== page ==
By: Lucy Morrissey
An Algonquin professor’s recently published collection of short stories focus largely on experiences in the latter half of life, including illness and death.
But students, despite having decades ahead of them, can relate to Nadine McInnis’ Blood Secrets.
McInnis, professional writing co-ordinator and author, volunteered in a hospice and spoke with her daughter who studies medicine about later life experiences. Her experience and their dialogue sparked interest in writing Blood Secrets, she said.
For McInnis, writing is a form of “spiritual practice” and a way she gives attention to what’s most important in life.
“She’s talking about how people live their lives beside things going askew,” said Marni Squire, coordinator for academic advisory and an English teacher at Algonquin. Students, reading Blood Secrets, read about what affects their own families and other families. Affairs, alcoholism and palliative care are among the human body experiences explored by McInnis.
“There is a lot of group thinking going on right now,” said McInnis, speaking softly and articulately. “We’re into conspicuous consumption; everyone lines up for the same opening of the same movie.”
“I think appreciation of the art is an anecdote to the conformity out there,” she added. Rather than kowtowing, students reading Blood Secrets are confronted with realities of life that are neither pleasurable nor thought of frequently, McInnis said, thus the read can be challenging.
“It wasn’t leisurely, you had to concentrate,” said Squire, who read her colleague’s book in about a week after attending the launch on Sept. 19. McInnis’ use of language made it a pleasure to read though, said Squire, adding “she has a lovely way with words.”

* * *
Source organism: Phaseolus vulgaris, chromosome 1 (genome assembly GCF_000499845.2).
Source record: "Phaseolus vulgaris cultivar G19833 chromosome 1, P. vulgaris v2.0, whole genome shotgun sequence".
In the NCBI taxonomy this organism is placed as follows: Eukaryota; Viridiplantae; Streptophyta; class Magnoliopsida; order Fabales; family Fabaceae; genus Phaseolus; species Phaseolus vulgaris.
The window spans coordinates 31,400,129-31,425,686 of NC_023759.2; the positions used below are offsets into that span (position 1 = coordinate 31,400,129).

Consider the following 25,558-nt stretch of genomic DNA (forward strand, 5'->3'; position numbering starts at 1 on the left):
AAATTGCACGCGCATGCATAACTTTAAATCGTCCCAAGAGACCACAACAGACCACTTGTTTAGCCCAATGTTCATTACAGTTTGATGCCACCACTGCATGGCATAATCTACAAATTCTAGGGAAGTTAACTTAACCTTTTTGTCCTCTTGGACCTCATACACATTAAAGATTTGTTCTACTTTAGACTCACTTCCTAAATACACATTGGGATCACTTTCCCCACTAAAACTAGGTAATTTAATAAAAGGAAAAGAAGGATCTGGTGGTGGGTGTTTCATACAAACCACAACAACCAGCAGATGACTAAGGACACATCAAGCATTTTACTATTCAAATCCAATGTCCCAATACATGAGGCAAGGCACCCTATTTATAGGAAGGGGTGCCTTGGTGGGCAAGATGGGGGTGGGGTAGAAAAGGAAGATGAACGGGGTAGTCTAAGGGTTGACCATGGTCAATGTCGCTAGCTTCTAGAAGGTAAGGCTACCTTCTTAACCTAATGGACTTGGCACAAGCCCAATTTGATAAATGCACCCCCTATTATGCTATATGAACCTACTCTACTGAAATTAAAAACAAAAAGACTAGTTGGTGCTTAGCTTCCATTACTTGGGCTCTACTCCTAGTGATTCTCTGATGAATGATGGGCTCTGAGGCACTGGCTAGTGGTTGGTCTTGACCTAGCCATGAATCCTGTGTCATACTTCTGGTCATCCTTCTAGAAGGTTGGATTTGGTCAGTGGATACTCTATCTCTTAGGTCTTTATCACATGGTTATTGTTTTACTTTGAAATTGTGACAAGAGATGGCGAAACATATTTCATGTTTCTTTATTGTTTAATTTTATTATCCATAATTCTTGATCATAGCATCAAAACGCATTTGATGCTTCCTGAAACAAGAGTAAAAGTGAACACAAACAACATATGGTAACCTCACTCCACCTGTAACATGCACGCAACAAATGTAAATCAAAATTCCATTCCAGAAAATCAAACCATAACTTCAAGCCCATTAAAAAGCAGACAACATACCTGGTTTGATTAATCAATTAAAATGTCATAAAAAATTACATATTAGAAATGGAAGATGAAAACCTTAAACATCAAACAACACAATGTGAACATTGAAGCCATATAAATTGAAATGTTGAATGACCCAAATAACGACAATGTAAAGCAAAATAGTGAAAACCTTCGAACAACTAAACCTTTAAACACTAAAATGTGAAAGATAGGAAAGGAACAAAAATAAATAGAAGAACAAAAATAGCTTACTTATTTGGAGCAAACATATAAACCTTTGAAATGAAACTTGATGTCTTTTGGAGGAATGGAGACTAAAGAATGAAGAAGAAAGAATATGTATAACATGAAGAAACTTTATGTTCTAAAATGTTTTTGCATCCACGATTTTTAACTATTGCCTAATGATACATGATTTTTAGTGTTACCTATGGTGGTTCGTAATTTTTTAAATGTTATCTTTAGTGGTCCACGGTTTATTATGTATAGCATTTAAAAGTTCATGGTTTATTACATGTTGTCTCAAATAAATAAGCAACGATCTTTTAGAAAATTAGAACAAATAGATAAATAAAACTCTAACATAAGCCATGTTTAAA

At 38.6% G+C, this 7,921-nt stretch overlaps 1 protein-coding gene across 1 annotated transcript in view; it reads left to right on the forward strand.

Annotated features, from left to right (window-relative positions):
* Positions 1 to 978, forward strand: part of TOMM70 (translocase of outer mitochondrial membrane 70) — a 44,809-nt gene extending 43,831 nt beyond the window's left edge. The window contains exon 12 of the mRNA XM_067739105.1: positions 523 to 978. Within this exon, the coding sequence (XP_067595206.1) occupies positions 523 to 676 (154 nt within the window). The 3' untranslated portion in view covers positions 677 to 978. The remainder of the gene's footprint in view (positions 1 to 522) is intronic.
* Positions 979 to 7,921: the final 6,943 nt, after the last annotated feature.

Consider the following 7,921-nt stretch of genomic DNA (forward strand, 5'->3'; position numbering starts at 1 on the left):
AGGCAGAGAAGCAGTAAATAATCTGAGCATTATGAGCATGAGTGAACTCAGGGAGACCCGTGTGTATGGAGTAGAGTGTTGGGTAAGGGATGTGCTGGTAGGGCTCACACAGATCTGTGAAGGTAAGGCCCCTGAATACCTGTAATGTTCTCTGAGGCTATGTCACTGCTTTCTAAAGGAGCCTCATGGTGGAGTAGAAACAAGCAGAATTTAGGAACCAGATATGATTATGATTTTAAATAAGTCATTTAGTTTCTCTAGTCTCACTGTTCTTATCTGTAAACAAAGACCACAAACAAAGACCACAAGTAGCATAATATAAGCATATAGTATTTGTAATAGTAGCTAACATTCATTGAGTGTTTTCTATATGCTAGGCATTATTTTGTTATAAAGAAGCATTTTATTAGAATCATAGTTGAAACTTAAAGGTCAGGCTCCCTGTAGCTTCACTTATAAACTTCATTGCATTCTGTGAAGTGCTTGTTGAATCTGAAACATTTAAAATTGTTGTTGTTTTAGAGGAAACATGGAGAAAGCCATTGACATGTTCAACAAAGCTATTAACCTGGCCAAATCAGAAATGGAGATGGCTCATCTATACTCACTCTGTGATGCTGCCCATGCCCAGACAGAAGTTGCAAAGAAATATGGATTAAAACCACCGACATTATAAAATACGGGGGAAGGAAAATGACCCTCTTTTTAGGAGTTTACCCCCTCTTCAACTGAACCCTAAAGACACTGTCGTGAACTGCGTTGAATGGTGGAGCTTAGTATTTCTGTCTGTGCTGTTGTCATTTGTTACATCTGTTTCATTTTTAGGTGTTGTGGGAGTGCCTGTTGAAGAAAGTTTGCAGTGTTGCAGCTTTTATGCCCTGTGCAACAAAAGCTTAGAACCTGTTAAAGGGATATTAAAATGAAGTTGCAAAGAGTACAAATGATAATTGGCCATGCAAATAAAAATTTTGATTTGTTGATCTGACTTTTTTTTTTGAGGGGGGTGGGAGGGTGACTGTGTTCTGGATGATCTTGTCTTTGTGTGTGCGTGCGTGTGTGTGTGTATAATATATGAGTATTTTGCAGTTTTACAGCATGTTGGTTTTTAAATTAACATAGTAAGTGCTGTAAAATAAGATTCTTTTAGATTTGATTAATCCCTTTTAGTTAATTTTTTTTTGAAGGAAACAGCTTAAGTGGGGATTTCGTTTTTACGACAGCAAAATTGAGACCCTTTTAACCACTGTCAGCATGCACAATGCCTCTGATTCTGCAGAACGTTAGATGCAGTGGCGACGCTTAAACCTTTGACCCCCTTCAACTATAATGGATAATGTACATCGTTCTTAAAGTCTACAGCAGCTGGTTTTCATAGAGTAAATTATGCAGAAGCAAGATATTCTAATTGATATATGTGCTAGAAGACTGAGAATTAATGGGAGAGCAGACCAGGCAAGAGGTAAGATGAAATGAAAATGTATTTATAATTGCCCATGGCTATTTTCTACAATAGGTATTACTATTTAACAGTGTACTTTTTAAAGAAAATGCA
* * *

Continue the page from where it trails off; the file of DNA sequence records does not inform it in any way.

Life is packed with the unexpected and things happen that are beyond the control of any one person. Creative work, said McInnis, should evolve similarly in that it should be crafted as it comes.
“It’s very useful to have an inside perspective on the process,” said Jillian Ewaschuk, a second-year professional writing student, who attends McInnis’ business of the publishing industry class. Professional writing students in particular can benefit looking at Blood Secrets.
Ewaschuck didn’t have experience writing short stories before enrolling in the program. She would like to carry on writing them though, partly because of McInnis’ pointers, she said.
“They must be in really good command of dialogue, the structure of the story. They have to bring it down to its essence and it has to be kind of white-hot and glowing,” she said, referring to the importance of short stories for developing creative writing skills.
McInnis will be reading her stories before an audience at the Ottawa International Writers Festival on Oct. 28. The reading starts at 8:30 p.m. and will be held at 120 Lisgar St. There is an entrance charge of $17.
Sean Wilson, the artistic director, encourages students to come out, see the accomplished artists and mingle with members of the community with similar tastes. Students often view the festival as only academics-related, he said, adding though that festival officials surveyed youth attending about two years ago and all who were surveyed reported they would return.
Wilson, who is familiar with and a fan of McInnis’ work, said the festival allows students to see talented artists showcase their work and inspire others.